Revealed: Warning signs that could have stopped the Omagh bombing

Emails from FBI agent said to show that services had detailed picture of Real IRA before attack

Crime Correspondent

The British and Irish governments will face demands this week for a new inquiry into their police and intelligence agencies after unpublished emails from an FBI spy raised fresh questions about what the authorities could have done to prevent the  1998 Omagh bombing.

A report, commissioned by families of some of the 29 people killed in the attack, claims that the bombing could have been prevented if three crucial strands of evidence had been linked, leading to increased security  that could have disrupted the bombers’ plans.

The families are expected to renew their calls for a cross-border public inquiry, a year after their report was delivered to the two governments as part of their long-running campaign to learn the full story behind the Real IRA attack.

The report is thought to draw on hundreds of pages of emails between David Rupert – an American trucker-turned-informant who infiltrated republican paramilitaries – and his MI5 handler.

It is understood the emails provide detail on potential planning, locations and personnel for an attack in the run-up to the blast on 15 August, 1998, when a stolen Vauxhall car was packed with 500lb of explosives and detonated in the town centre.

The families say those details were not shared with police on either side of the border before the attack or during the investigation to find out who was responsible.

The report is understood to say:

* a senior Irish police officer failed to pass to his counterparts in the North information that dissident republicans were trying to obtain a vehicle for a bombing, a claim previously rejected by the Irish government and police in the North;

* there is evidence to back claims – denied by the authorities – that the bombers’ car may have been tracked in the run-up to the attack with the help of the FBI;

* three pieces of evidence, from an anonymous tip-off and two informants, could have prevented the bombing if they had been brought together in time;

* the Rupert emails provided MI5 with material that was not passed swiftly to police investigating who was responsible.

Copies of the emails were obtained by the families, and sections were used in a civil case which saw them win £1.6m in 2009 against four men found liable for the murders.

The four included Michael McKevitt, the leader of the Real IRA, who was jailed in 2003 for 20 years for directing terrorism, in a case unrelated to the Omagh bombing. Nobody has been convicted for the Omagh attack. The families say the evidence in their report goes beyond what was revealed in two Panorama programmes, which included claims that on the day of the attack GCHQ was monitoring a phone number being used by the bombers.

Following those claims, a report  by Sir Peter Gibson concluded that the attack could not have been prevented. It was one of a number of inquiries which examined issues including the sharing of evidence, the role of police in the south, and a review of what intelligence was picked up by GCHQ. The families say their inquiry, conducted by private investigators, raises questions that can be answered only by a full, cross-border inquiry.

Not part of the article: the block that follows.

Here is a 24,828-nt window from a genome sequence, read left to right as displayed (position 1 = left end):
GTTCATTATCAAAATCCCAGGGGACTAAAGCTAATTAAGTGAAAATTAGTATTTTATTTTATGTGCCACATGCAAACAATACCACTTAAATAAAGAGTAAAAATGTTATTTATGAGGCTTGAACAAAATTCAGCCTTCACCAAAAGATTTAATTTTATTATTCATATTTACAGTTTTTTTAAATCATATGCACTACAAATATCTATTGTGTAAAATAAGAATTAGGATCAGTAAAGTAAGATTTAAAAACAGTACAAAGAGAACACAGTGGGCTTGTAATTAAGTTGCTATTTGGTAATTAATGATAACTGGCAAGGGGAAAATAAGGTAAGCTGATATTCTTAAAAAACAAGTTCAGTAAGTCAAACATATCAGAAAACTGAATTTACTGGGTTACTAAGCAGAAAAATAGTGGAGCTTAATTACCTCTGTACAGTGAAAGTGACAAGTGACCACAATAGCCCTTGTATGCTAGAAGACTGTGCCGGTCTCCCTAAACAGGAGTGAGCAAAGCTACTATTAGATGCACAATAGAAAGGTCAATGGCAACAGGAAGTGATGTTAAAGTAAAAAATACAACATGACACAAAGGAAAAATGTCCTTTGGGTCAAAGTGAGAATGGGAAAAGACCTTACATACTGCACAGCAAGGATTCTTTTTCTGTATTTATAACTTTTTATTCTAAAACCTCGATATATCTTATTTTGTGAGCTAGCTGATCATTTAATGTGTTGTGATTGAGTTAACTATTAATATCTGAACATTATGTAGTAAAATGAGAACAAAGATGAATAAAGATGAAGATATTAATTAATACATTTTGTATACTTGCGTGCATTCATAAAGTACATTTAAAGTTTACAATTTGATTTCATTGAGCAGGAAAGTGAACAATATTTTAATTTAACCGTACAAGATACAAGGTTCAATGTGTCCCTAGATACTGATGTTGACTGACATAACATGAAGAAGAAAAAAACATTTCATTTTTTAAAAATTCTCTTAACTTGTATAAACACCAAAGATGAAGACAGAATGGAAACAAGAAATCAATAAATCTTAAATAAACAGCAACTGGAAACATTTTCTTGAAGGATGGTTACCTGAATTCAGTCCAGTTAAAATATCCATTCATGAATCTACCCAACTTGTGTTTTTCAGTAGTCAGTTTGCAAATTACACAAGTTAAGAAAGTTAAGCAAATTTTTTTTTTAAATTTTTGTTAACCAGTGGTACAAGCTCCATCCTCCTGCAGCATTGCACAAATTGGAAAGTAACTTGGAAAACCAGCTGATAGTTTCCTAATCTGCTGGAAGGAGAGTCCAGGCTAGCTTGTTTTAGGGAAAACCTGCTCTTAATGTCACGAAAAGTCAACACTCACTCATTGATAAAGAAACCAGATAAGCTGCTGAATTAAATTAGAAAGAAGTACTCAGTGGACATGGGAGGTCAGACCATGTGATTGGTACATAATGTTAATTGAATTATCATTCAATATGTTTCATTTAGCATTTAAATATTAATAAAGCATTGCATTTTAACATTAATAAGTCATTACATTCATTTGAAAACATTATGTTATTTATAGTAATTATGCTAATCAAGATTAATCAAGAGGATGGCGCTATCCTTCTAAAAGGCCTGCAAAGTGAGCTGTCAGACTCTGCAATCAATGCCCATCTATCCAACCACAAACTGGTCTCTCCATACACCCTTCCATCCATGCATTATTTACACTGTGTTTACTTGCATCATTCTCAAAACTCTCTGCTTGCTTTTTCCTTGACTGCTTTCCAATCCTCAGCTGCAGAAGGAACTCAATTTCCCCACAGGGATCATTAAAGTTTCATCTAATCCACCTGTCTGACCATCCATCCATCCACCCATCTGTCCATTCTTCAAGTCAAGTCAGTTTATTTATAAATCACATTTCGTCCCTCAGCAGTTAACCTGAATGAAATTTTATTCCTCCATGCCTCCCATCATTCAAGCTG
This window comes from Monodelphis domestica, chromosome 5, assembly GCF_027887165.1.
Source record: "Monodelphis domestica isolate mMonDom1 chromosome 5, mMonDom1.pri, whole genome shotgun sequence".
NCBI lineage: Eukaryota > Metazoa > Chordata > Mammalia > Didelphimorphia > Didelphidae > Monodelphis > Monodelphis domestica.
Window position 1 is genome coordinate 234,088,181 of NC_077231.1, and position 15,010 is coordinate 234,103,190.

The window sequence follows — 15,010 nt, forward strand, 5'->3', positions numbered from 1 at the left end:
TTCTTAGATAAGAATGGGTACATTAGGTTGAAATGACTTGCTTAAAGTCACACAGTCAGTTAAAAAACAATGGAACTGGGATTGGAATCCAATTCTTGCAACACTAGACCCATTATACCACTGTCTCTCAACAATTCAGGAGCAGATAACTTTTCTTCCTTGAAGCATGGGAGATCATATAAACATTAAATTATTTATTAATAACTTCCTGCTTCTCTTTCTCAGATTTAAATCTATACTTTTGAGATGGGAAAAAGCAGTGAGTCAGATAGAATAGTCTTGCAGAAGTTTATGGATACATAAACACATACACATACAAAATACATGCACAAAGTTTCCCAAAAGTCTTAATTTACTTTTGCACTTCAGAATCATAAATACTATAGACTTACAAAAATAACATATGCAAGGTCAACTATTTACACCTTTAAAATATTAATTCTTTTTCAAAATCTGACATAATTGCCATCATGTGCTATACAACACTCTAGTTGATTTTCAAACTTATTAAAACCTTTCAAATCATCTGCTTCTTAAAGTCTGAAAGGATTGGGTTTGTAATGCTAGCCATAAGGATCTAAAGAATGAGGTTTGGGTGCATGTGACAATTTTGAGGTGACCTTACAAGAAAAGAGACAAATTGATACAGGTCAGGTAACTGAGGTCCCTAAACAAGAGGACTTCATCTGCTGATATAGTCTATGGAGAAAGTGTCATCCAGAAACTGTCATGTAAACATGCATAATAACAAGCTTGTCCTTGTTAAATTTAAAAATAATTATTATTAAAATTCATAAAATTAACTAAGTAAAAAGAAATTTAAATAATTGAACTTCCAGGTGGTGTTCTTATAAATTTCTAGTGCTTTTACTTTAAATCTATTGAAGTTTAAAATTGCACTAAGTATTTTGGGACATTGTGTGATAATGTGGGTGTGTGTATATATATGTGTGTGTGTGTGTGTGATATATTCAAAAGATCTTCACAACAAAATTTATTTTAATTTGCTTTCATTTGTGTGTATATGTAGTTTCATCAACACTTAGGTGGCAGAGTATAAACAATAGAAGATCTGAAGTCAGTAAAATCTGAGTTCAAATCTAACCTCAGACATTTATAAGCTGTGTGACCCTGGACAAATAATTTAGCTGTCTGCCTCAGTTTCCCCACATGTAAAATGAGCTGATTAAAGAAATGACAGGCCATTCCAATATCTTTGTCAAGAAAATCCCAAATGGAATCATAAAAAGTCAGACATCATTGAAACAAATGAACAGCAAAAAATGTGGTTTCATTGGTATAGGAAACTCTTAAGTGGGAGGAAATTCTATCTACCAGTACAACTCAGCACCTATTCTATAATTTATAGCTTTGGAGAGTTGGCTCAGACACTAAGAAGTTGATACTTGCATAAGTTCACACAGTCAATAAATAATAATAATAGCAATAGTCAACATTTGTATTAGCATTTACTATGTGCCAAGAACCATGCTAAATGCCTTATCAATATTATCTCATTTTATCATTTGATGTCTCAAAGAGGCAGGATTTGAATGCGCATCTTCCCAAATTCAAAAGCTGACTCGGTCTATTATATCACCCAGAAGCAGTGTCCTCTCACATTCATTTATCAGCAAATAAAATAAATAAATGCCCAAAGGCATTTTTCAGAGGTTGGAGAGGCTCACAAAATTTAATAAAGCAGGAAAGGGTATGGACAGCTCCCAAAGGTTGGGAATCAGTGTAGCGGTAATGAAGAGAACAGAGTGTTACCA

Michael Gallagher, whose son Aidan was killed in the bombing, said: “When we started to read the emails, we started to learn the extent of the information that the intelligence services had.

“It was obvious from the emails that early in 1998 they had a handle on these people. They had identified the key players, they had telephone numbers. And they had sources quite close, if not at the top of, this organisation. So when it came to the point of the Omagh bomb, the knowledge they had was very extensive.”

The families believe the Rupert emails, along with warnings of a dissident operation from an agent for British military intelligence and an anonymous tip-off 11 days before the attack naming three men, should have prompted a security operation in Omagh that could have prevented the attack.

The families’ report is believed to have brought together an examination of a series of reports, witness statements and interviews with  key figures involved in the investigation.They are due to give details of their findings at a press conference in Omagh on Thursday, a week before the 15th anniversary of the attack in the market town.

“We are still considering the options and we hope to reach a decision shortly” on the families’ demand for a public inquiry, said a spokesman for the Northern Ireland Secretary Theresa Villiers.

Timeline: The search for truth

15 August 1998: Blast rips through Omagh, killing 29 people after a series of contradictory warnings.

October 2000: Panorama broadcasts names of four men connected with the bombing.

December 2001: Report by ombudsman criticises police inquiry and says key intelligence was not passed to inquiry team.

August 2003: Michael McKevitt convicted of directing terrorism and jailed in charges unrelated to the Omagh attack.

September 2008: Panorama reports agencies monitored phones of suspected bombers.

January 2009: Sir Peter Gibson says the attack could not have been prevented .

June 2009: Families win civil claim against four men found liable for the Omagh bomb, who are ordered to pay £1.6m.

June 2012: Campaigners present questions they want answered.